Another inter-firm project that Weil is helping to lead is the new Oxfam Law Firm Consortium, a group of premier international firms that offers Oxfam legal and intellectual resources for Oxfam's work combating global poverty.
We've developed a fascinating new international project with Human Rights Watch to assist in monitoring three active cases before the International Criminal Court in the Hague: The Democratic Republic of the Congo, Uganda, and Sudan. Weil Gotshal fields a large, inter-office team to provide oral and written updates to HRW's country representatives, draft summaries of hearings, and so on.
Editor: Have you continued to promote the externships among your outstanding young associates and pro bono organizations?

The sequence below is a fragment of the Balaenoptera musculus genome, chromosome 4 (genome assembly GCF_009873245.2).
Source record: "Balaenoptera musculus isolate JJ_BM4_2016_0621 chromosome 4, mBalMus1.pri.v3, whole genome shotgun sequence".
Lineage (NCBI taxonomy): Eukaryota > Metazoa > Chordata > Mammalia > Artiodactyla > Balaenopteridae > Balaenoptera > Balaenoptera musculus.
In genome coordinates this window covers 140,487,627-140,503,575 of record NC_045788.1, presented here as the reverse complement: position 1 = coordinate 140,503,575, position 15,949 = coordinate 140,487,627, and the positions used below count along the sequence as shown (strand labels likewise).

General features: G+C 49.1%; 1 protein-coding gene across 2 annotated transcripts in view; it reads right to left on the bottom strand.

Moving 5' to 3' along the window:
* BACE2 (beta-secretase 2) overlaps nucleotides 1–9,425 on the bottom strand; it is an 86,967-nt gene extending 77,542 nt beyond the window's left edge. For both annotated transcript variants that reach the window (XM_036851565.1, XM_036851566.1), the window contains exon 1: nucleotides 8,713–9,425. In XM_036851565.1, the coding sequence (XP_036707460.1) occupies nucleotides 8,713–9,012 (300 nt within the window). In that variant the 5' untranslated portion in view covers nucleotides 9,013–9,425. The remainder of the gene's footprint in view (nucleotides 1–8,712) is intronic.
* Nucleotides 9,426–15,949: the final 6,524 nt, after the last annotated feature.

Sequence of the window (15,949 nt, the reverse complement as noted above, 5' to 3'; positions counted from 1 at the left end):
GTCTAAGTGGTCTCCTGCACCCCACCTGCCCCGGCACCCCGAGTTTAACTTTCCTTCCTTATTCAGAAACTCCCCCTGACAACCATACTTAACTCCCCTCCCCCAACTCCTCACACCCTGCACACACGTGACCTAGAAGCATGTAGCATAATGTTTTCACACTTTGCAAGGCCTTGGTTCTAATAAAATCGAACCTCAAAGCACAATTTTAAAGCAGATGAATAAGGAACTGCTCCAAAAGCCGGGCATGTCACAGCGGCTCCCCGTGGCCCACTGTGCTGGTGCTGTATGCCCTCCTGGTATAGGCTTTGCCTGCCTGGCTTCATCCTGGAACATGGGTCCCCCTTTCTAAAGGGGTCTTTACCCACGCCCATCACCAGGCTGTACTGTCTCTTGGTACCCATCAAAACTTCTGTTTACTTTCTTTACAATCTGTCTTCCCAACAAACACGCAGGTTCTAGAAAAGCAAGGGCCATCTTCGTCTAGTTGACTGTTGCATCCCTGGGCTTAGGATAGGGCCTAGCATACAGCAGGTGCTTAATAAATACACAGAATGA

Buhl: Externships are terrific experiences for attorneys, who are able to gain hands-on experience. One of our most recent initiatives was to engage two externs with the Puerto Rican Legal Defense Fund where they worked on major civil rights litigation. We also have sent externs to the Legal Aid Society's East Harlem community law office to assist local small businesses. We continue to participate with the Dallas Lend-a-Lawyer program, which we began; it's now a rotation between several firms and has been a great experience for lawyers out of Dallas. Our summer associates also get involved with brief externships, which are always very popular.